[The opinions expressed in this column are not necessarily those of this blog or its contributors]

July 7: The Washington Times: Obama judges undermine pipelines
in sneak peek of the Biden energy pan
The nation may be awash in oil and natural gas, but U.S. pipelines are running on fumes after three high-profile conduits ran aground in 24 hours, the victims of Obama-appointed judges and regulatory uncertainty under the possibility of a climate-woke Biden presidency.  In Monday’s triple whammy, a federal judge ordered the three-year-old Dakota Access Pipeline to empty pending an environmental review. The still-under-construction Keystone XL pipeline was further delayed after the Supreme Court upheld a lower-court order blocking a permit.  And despite winning its Supreme Court case last month, Dominion Energy and Duke Energy stunned the industry by abandoning after six years the proposed Atlantic Coast Pipeline, citing the “increasing legal uncertainty that overhangs large-scale energy and industrial infrastructure development in the United States.”

July 7: United Press International: Lawmakers urge Pentagon to stop buying F-35 parts from Turkey
A bipartisan group of US senators sent a letter to Defense Secretary Mark Esper this week asking the Pentagon to more quickly end its F-35 partnership with Turkey.  The U.S. formally removed Turkey from the international F-35 partnership in 2019 after it received delivery of a Su-35 Russian missile defense system, which the U.S. has warned could compromise the F-35.  Turkish manufacturers have been involved in building more than 900 parts for the F-35, and while Pentagon officials have found replacement suppliers for most, the shift could cost more than $500 million.


July 7: Fox News: Iowa BLM activist faces felony leak charges for allegedly
showing confidential police document on TV
Prosecutors in Iowa have filed a rarely used leak charge against Black Lives Matter (BLM) protestors accused of stealing a confidential police documents and displaying it during a television news broadcast.  Two protesters have been charged with this felony that carries upto five years in prison.  The statute was intended to punish officers and others who share information that could undermine criminal investigations or violate privacy protections.  The document in question was a Des Moines Police Department bulletin that included photos of suspects.  It is document officers and state troopers had with them while patrolling a July 1 protest at the Iowa Capitol.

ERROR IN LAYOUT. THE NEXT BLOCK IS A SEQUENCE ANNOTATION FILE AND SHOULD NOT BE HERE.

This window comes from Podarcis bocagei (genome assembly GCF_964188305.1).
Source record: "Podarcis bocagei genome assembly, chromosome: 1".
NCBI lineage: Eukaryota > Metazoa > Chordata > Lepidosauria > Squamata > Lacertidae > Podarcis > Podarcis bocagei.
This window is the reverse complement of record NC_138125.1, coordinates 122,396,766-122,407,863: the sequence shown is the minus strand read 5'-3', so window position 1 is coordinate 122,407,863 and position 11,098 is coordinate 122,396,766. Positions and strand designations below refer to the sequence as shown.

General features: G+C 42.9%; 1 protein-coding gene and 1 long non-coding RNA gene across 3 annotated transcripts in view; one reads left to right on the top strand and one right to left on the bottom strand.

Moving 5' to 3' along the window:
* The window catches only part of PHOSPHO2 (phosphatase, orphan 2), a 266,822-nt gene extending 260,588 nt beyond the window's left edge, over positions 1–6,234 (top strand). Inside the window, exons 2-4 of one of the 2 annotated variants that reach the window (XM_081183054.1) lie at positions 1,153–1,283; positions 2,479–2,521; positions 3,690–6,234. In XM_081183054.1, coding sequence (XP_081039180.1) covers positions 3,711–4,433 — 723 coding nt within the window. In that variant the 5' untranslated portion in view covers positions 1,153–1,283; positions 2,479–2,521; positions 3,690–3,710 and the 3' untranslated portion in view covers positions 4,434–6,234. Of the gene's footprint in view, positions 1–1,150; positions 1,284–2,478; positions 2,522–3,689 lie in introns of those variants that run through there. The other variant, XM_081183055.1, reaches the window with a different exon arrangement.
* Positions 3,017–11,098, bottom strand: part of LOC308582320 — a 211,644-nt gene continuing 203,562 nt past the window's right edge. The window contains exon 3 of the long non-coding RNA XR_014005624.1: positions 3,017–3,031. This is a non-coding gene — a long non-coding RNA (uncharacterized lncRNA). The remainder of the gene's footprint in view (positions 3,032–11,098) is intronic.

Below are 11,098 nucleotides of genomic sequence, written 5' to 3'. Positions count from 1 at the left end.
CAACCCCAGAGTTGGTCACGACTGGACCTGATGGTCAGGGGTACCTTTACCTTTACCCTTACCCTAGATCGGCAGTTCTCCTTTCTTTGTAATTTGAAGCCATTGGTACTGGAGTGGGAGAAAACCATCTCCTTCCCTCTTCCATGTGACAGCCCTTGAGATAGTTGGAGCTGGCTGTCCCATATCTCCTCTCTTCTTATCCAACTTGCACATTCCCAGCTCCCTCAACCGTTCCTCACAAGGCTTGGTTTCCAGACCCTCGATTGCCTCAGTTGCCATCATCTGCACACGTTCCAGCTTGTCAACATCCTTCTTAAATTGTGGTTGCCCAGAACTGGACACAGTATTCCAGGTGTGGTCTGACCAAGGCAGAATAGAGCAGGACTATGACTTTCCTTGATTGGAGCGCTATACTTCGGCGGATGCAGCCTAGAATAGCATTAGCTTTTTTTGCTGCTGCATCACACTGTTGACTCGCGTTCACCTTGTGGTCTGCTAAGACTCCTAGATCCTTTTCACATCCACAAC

July 6: The Washington Times: “Unlock Michigan” launches veto-proof drive
to repeal Governor’s powers
Organizers said Monday that they will begin collecting voter signatures within days for a veto-proof measure that would repeal a law that has given Gov. Gretchen Whitmer broad emergency powers during the pandemic.  The ballot committee Unlock Michigan announced its plan after the state elections board approved a summary of the petition. It would rescind a 1945 law that the Democratic governor has cited to close businesses, limit gathering sizes and restrict other activities to curb the coronavirus.

July 6: Reuters.Com: U.S. Supreme Court curbs “faithless electors” in electoral college
The U.S. Supreme Court on Monday refused to free “faithless electors” in the Electoral College system that decides the outcome of presidential elections from state laws that force them to support the candidate who wins the state’s popular vote.  The justices unanimously rejected the idea that electors, who act on behalf of a state in the Electoral College vote that occurs weeks after voters go the polls, can exercise discretion in the candidate they back. The decision erased a potential complicating factor in the Electoral College as President Donald Trump seeks re-election on Nov. 3 against Democratic challenger Joe Biden.

July 6: United Press International: ICE authorized to deport foreign students
who are taking courses only online
International students in the United States on student visas cannot attend a university this fall if their studies are entirely online, Immigration and Customs Enforcement said Monday.  In a statement, ICE announced that students on non-immigrant F-1 and M-1 visas who attend universities that operate entirely online amid the COVID-19 pandemic "may not take a full online course load and remain in the United States."

July 5: The Washington Times: Supreme Court Justice Roberts decisions are about politics
Chief Justice John G. Roberts Jr. has been labeled the Supreme Court’s swing vote after siding several times with the liberal wing, but both conservative and liberal court watchers say his judicial moves are all about politics.  Conservatives say he’s trying to strike a balance so the high court doesn’t appear too political. Critics say that balancing act is falling short and is resulting in an inconsistent record that appears to be more political than rooted in a particular jurisprudence.

July 5: The Washington Examiner: NYC shootings up 205% since disbanding police unit
After making the decision to disband its plainclothes "anti-crime" unit, New York City has seen a 205% increase in shootings in comparison to the same time period last year.   According to the New York Post, 116 shootings took place in the city since the officers were reassigned from June 15 to July 2.  In 2019 there were 38 shootings during the same period.   "I feel like we are giving the streets back to the criminals," said the mother of one shooting victim, whose son was shot just days after the unit was disbanded. "Whatever the problem they have, address it. But don’t disband the unit. Many lives would have been saved. Not just my son," she said.